Useful links to more information about technical art history

During our feedback session on the last day, some of you asked for more information about technical art history as a discipline, methodology, and practice.

Some definitions:
1. “Technical Art History is an interdisciplinary approach to the study of works of art that employs scientific and historical methods to explore the processes used by artists and considers how materials and techniques influenced creative practices through time.” (Thomas Primeau)
2. “Technical art history today concerns itself with all the processes for making art, and the technical and documentary means by which we throw light on those processes. It is principally concerned with the physical materials and structures of works of art, and how they are prepared, used, combined and manipulated…it charts the stages of invention, development, realization, elaboration and revision: in short it is a route into, and our access to the heart of the artist’s intentions and changing ambitions.” (David Bomford)

Useful information may be found at:

An entire Getty Newsletter was devoted to the topic:

A new journal has been started in the U.K. for technical art history:

Intaglio vs. Relief Printing

As a review of what we talked about regarding intaglio and relief printing processes, it might be helpful to take a look at these videos made by the Minneapolis Institute of Arts. They provide a visual explanation for processes such as etching, aquatint, and drypoint (itaglio) and woodcutting (relief).



I’d also recommend taking a look at the Bamber Gascoigne book How To Identify Prints, which is on the reserve shelf at the Duke House.



Jean-Joseph Chamant: The Lost Sketchbook

Hi All,

This video explores the conservation work done on an 18th century sketchbook that was recently discovered at NYU’s Villa La Pietra, in Florence, Italy. The conservation was performed by SITAH Coordinator and IFA Alumna Morgan Adams under the supervision of Maria Fredericks, Drue Heinz Book Conservator, Thaw Conservation Center at the Morgan Library & Museum.



Hand Bookbindings

Waste paper reused in a 16th century binding. Bellum Catilinae & Bellum Iugurthinum, Sallust (86-34 B.C.), Antwerp: Johann Gymnich, 1547., Princeton University Library, Gryphius Collection.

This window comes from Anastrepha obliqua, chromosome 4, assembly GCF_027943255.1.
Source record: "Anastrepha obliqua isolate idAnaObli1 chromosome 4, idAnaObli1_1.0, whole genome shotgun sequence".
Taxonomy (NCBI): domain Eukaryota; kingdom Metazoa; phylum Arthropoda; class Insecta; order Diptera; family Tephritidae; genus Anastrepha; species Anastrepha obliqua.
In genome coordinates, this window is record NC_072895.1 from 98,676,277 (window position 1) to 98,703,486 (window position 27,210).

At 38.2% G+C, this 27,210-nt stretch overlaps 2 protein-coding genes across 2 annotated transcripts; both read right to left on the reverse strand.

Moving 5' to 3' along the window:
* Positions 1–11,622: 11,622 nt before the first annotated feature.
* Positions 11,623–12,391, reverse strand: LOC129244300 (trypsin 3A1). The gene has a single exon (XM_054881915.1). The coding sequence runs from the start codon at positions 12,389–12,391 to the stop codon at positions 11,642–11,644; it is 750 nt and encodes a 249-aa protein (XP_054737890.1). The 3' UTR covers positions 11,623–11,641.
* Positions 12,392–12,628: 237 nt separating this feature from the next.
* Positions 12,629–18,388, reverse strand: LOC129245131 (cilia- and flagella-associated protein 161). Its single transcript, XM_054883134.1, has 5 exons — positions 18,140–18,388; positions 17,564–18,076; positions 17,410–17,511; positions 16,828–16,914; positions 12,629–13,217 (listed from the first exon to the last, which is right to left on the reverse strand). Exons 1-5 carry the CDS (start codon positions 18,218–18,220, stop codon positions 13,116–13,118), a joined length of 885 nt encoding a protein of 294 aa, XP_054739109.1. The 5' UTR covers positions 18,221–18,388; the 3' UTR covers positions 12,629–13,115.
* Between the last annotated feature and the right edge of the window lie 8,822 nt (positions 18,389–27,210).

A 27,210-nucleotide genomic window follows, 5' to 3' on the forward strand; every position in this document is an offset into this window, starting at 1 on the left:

Waste paper reused in a 16th century binding. Bellum Catilinae & Bellum Iugurthinum, Sallust (86-34 B.C.), Antwerp: Johann Gymnich, 1547., Princeton University Library, Gryphius Collection.

At Columbia last week, Alexis recommended a website created by the Princeton University Library documenting a huge range of historic hand binding styles. The site presents books in the Princeton collection by style, region, time period, etc and lets you look closely at such features as binders’ marks and edge decoration.

Reanimation Library – Brooklyn, New York

In a couple of our recent sessions, I mentioned the Reanimation Library, so I wanted to take a moment to share a little more about this amazing place. For example, I brought up this library when Deirdre Lawrence, Principal Librarian at the Brooklyn Museum, showed us some of the books (doubles? non-collectables?) from the museum’s collection that artists have repurposed into artist books.I learned of the Reanimation Library several years ago, when I had the pleasure of working with Andrew Beccone, its founder and an all-around awesome librarian. The library is not only a depository for all the weird textbooks my parents (trained in medical fields in the late 1970s and early 1980s) used in school and subsequently left to gather dust in our basement but is also much, much more. It serves, primarily, to inspire artists and others, who can use the library as source material for projects, like artist books.

According to its website:

“The Reanimation Library is an independent presence library. (Presence library is a mistranslation of the German word for reference library, Präsenzbibliothek. In addition to being a non-circulating collection, the library encourages IRL encounters with actual books and actual humans.) The books in the collection—simultaneously prosaic and peculiar—are relics of the rapidly receding 20th century. Chosen primarily for the images that they contain, they have been culled from thrift stores, rummage sales, flea markets, municipal dumps, library sales, give-away piles, and used bookstores across the country.”

More information about the Reanimation Library can be found here and here. The former is a text and the latter is a short video, both by Beccone, who describes the library’s origins, its goals, and what kinds of books it houses. These include but are not limited to…

Exhibiting Poultry for Pleasure and Profit (1978) by Loyl Stromberg


Fun with Science (1947) by Ira and Mae Freeman


And finally, Secrets of Show Dog Handling (1973) by Mario Migliorini


You can visit the Reanimation Library in the the Proteus Gowanus complex, which is located at 543 Union Street in Gowanus, Brooklyn.

Thursday/Friday: 3 – 6 PM
Saturday/Sunday: 12 – 6 PM
and by appointment: 718-710-0276

Paper Mill Videos

Now that you’ve experienced making your own paper, you might be interested in checking out this video of paper making genius (literally–he won a MacArthur “Genius” fellowship for his work) and historian Timothy Barrett attempting to recreate the exact workflow and pace of work of paper mills at their prime.

The video of the English paper mill that he mentions is here:

You might also be interested in exploring some of the watermark databases currently online. There are several, each with strengths in various time periods or regions. One of them, the Gravell Watermark Archive, has gathered links to several of them in one place.